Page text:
• The Harsher Counters of India's Drug Legislations
  • BJP's Election Strategy: Data is the New Opium
  • Geographical Indication - India's Untapped Resource
  • Climate Change to Make Prediction of Furious Storms More Difficult
  • Mountain echoes for India
  • Maldives: Has the Wheel Turned Full Circle?
  • President Sirisena Needs to be Reached Sooner Rather Than Later
  • Plastic Pollution in India
  • Prejudice by Any Name
  • 29 Years After Fall of Berlin Wall, Europe Has 1,000 Km of Walls to Stop Migrants
  • The Leftover Women of Afghanistan
  • Harmony of Music and Politics of Silencing
  • The Economics of Policy: Prohibition and Free Water Supply
  • Threat to Democracy in the Age of Social or Anti-Social Media
  • Intellectual Property- A Vital Discipline
  • What Happened in Britain, and What's Next
  • Assembly Debacle: BJP Got Taken in by Its Own Fake News
  • India: Secular Democracy or Hindu Rashtra
  • Adani is Byword for Government's Climate Inaction as Australia Gears for Elections
  • How The Modi Government is Killing Off MGNREGS
  • The Year of the Gazan
  • Assembly Polls: Ten Crucial Takeaways Ahead of 2019
  • The Real Effects of Fake Propaganda on Migrants
  • Why NGOs in Pakistan Are at The Brink of Extinction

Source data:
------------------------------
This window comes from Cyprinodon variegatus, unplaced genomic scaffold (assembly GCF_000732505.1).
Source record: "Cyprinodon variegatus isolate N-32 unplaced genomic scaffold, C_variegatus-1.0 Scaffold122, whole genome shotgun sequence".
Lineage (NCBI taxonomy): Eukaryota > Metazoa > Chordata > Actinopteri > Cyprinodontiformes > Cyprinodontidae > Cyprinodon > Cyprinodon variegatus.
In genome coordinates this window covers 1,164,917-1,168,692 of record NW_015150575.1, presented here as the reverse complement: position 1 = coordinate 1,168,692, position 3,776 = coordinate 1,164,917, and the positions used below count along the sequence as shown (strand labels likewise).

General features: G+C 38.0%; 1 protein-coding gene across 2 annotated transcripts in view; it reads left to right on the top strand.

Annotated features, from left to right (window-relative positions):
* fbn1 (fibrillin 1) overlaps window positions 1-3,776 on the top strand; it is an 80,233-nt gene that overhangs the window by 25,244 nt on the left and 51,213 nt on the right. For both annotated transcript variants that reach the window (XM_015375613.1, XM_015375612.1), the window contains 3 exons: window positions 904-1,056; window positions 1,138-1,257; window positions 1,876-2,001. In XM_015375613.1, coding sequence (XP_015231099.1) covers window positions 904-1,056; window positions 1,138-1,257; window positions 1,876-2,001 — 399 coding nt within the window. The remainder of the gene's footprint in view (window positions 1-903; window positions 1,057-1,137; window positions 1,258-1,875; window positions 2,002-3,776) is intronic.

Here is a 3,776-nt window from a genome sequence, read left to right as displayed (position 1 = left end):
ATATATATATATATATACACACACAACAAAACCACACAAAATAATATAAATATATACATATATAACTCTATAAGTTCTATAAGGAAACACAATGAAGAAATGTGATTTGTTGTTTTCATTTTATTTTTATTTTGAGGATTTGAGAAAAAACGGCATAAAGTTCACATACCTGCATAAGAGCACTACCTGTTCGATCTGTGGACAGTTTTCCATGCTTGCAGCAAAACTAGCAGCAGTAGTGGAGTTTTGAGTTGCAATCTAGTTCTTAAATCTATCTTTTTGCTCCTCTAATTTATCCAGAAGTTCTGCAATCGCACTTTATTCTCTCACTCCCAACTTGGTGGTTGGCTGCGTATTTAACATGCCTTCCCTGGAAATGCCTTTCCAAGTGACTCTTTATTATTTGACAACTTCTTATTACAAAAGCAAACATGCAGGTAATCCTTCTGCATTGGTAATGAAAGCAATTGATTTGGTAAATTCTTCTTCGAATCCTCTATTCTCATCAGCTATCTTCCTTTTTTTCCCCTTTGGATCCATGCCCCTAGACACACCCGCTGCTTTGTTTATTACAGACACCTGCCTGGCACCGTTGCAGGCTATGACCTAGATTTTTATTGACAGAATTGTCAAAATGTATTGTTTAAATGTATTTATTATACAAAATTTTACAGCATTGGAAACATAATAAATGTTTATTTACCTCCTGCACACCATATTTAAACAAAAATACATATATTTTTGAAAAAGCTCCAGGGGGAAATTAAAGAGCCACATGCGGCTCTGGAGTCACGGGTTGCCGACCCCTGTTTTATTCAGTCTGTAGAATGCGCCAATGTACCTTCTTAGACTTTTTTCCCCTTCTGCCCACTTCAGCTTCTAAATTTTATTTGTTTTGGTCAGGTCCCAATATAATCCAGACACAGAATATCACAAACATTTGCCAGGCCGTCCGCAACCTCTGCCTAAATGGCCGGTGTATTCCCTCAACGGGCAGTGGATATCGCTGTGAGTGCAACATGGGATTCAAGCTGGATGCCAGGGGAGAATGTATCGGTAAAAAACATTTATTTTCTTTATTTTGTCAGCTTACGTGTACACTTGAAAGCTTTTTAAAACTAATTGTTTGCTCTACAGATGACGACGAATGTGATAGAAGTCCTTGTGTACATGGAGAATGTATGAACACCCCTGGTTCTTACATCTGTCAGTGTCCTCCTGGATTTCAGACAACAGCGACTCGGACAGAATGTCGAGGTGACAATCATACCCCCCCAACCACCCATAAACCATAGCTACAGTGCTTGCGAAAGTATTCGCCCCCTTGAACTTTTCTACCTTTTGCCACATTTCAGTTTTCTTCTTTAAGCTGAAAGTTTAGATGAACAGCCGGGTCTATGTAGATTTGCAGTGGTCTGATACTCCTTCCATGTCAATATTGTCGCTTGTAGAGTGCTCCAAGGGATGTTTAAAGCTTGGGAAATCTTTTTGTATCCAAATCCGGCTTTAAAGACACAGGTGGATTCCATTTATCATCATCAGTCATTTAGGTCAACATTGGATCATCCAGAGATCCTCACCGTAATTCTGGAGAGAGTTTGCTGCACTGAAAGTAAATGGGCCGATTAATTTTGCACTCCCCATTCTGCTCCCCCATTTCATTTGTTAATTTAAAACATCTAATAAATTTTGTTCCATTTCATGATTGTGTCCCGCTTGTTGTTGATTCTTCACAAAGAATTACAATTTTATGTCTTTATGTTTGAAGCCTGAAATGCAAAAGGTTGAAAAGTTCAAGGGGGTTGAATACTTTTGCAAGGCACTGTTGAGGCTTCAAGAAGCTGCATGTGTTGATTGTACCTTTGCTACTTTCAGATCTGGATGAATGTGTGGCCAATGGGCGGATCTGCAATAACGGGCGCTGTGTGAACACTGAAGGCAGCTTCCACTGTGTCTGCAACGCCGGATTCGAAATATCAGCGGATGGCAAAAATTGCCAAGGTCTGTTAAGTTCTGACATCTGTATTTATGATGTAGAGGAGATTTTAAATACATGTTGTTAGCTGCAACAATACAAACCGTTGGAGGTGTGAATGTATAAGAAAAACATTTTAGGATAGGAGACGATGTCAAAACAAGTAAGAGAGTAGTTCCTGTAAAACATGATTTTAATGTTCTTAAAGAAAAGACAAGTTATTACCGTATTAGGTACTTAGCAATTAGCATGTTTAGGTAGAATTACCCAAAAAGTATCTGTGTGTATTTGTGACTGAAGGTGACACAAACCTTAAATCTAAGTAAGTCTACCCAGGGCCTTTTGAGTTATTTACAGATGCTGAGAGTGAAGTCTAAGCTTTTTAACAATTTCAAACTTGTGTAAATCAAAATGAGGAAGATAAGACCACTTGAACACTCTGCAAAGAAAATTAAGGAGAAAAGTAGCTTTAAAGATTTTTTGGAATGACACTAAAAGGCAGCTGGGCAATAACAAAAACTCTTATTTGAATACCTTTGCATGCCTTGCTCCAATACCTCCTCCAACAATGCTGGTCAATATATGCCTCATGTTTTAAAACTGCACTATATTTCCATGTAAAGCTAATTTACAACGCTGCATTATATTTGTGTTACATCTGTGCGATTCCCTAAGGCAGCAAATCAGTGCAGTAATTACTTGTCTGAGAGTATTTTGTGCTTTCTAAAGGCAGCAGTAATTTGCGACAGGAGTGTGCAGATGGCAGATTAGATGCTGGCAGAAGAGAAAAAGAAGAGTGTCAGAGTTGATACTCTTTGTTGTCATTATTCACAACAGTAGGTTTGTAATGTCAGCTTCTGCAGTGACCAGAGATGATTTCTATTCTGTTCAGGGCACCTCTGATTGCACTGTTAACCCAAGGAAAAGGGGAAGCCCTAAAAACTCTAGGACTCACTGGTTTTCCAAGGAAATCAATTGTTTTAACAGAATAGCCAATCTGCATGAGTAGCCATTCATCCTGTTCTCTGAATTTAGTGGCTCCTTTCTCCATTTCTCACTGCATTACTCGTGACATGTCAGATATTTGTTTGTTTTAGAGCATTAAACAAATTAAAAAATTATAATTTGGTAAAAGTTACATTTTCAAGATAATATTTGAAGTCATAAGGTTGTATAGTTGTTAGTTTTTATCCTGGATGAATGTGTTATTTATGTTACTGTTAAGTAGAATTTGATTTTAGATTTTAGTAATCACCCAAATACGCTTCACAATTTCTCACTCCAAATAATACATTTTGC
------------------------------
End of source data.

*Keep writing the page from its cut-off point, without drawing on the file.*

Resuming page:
• Dogged by Brexit
  • In My Own Voice: Citizenship Amendment Bill And You
  • Oil Giant Shell Finally Faces Its Day In Court For Complicity In Rapes And Murders in Nigeria
  • The Geopolitics of Pulwama
  • Shah Faesal Cuts Through Calls for Blood and Lays Out a Roadmap for Kashmir
  • Modi's ABC: Avoiding, Burying, Confusing
  • The Kashmir Question: A 'Made in India' Problem
  • Opposition Must Take a Stand Against the War Politics of Hindutva
  • 'Patriotism' Made Easy in Times of 'WhatsApp Elections'
  • Urban Poor Have Set Agenda for 2019 Elections
  • Will the US End Up Putting Sanctions on Every Country That Doesn't Bend to its Will?
  • Minority and Indigenous Women Human Rights Activists More Prone to Harassment UN Report
  • Tribute to Speaker Rabi Ray (1926-2017)
  • International Participation is Necessary Where State is Part of The Problem
  • Italy Takes Belt and Road to The Heart of Europe
  • The Legacy of Shaheed-e-Azam
  • In My Own Voice: Heroes or Hiroshima
  • The Modi Years
  • Election in Israel: A Race to the Bottom
  • Why Bangladesh Overtook Pakistan
  • Digital Monopoly Platforms, Modi Regime and Threat to Our Democracy
  • Elitism and Development
  • Jawaharlal Nehru and Organised Religion
  • A Brief History of the IUML and Kerla's Muslims
  • The Immunisation of Human Rights
  • How Can India Win The Struggle on Poverty?
  • The RSS's Chanakya Neeti
  • Diversity, Belonging and Multiculturalism
  • The Chinese Ambition
  • The Role City Govts Can Play in the Health of Citizens
  • Dr. Saifuddin Kitchlew: Forgotten Warrior of Our Freedom Movement
  • Fighting Climate Change, Building Resilience
  • Mridula Sarabhai(the orignal anti-national)
  • Right to Education: A Dream Half Forgotten
  • Decoding One Nation One Poll
  • Tunisia Heads for Polls Amidst Economic Slowdown, Squsbbling and Crack Down on Islamic Extremist